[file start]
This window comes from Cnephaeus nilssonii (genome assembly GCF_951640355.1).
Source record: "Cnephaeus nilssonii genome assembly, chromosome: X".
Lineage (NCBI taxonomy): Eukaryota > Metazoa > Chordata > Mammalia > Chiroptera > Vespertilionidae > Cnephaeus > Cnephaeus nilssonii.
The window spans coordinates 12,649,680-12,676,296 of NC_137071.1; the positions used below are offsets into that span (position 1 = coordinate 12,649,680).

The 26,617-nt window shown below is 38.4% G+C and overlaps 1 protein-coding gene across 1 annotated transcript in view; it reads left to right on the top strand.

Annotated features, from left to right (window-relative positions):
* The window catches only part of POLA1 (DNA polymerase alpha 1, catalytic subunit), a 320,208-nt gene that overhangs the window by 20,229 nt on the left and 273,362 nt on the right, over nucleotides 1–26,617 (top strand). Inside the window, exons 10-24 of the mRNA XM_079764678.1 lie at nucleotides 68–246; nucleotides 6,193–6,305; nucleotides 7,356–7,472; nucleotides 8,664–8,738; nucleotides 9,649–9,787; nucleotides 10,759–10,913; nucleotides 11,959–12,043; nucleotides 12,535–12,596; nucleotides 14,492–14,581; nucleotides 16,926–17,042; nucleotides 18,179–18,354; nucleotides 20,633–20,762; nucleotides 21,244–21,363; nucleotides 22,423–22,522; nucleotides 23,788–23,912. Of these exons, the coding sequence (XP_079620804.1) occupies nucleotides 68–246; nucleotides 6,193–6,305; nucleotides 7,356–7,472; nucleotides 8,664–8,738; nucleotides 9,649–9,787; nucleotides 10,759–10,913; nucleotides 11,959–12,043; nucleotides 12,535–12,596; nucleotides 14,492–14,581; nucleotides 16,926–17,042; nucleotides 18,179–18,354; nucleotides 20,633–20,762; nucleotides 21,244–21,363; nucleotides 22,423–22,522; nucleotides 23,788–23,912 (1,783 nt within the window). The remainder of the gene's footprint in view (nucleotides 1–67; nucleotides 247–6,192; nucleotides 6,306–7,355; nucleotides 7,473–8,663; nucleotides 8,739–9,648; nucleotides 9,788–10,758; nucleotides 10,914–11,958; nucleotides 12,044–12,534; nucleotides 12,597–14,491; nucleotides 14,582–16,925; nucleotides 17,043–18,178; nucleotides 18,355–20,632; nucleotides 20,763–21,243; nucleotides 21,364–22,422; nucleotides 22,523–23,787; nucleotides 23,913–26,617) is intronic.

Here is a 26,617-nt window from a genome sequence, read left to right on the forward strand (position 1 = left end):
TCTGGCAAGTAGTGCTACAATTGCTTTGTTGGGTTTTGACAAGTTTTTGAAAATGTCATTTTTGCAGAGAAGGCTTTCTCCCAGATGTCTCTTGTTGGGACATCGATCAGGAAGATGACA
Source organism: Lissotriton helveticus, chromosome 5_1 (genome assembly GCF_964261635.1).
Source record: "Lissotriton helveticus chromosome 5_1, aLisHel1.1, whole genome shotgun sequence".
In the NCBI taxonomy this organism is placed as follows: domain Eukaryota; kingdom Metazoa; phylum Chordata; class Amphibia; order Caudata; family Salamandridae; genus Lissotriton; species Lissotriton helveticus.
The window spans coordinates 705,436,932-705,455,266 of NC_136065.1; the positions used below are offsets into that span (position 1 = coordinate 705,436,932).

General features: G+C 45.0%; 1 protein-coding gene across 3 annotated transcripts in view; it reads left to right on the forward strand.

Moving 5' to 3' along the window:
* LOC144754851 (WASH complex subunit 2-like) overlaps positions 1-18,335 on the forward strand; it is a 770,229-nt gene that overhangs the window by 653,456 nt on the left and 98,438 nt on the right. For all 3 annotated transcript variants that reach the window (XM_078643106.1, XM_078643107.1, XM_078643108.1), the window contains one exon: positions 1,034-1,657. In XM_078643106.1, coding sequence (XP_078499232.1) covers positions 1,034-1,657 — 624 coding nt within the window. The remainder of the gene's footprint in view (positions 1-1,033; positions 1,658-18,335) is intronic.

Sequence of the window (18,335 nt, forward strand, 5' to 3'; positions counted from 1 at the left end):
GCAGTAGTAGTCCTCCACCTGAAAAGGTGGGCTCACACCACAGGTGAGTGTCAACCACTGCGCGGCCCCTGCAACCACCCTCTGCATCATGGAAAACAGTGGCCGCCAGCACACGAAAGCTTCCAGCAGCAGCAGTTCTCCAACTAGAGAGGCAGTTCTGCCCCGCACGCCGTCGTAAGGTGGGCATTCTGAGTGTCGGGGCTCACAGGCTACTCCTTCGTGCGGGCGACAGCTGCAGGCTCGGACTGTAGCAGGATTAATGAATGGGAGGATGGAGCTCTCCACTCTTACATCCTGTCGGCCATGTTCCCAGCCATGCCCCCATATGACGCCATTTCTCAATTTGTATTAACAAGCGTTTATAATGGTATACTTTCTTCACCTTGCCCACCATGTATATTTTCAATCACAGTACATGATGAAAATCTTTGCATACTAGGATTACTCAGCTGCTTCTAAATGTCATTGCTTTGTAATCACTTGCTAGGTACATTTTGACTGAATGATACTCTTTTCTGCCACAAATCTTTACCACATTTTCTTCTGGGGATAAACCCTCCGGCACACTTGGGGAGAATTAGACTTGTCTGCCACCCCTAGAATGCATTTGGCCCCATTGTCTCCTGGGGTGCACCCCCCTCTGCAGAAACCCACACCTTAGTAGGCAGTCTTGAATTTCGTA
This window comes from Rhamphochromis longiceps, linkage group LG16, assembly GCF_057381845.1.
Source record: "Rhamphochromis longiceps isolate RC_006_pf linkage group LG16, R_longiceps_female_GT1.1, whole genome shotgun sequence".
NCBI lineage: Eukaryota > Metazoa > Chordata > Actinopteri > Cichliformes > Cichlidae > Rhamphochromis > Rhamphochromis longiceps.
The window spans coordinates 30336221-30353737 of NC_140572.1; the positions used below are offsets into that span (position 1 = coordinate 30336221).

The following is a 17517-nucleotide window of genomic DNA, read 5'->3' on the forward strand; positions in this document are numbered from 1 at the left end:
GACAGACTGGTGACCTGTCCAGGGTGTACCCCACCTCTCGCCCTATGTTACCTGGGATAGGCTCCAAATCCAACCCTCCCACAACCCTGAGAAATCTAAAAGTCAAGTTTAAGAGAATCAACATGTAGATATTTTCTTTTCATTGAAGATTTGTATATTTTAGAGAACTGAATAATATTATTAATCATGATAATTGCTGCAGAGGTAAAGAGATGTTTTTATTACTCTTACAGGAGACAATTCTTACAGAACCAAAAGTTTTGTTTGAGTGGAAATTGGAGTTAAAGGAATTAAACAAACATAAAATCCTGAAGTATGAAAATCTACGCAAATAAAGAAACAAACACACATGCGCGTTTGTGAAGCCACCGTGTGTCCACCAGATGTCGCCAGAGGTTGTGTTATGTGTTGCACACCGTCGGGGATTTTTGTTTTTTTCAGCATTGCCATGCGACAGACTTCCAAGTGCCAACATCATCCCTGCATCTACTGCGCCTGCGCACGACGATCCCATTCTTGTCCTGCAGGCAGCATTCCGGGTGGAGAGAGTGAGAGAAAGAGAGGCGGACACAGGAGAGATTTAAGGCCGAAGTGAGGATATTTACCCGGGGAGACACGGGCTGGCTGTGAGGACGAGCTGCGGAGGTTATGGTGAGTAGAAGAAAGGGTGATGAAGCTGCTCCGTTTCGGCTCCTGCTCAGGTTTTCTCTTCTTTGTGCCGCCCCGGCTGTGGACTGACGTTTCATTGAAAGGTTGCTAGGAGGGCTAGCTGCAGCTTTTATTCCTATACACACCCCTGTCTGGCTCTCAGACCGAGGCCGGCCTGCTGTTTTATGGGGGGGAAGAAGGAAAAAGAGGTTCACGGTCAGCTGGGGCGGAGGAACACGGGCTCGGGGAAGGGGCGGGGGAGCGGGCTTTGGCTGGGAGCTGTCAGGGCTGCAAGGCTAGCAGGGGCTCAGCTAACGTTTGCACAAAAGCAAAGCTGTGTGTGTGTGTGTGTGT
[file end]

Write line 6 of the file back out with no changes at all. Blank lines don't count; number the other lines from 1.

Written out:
Annotated features, from left to right (window-relative positions):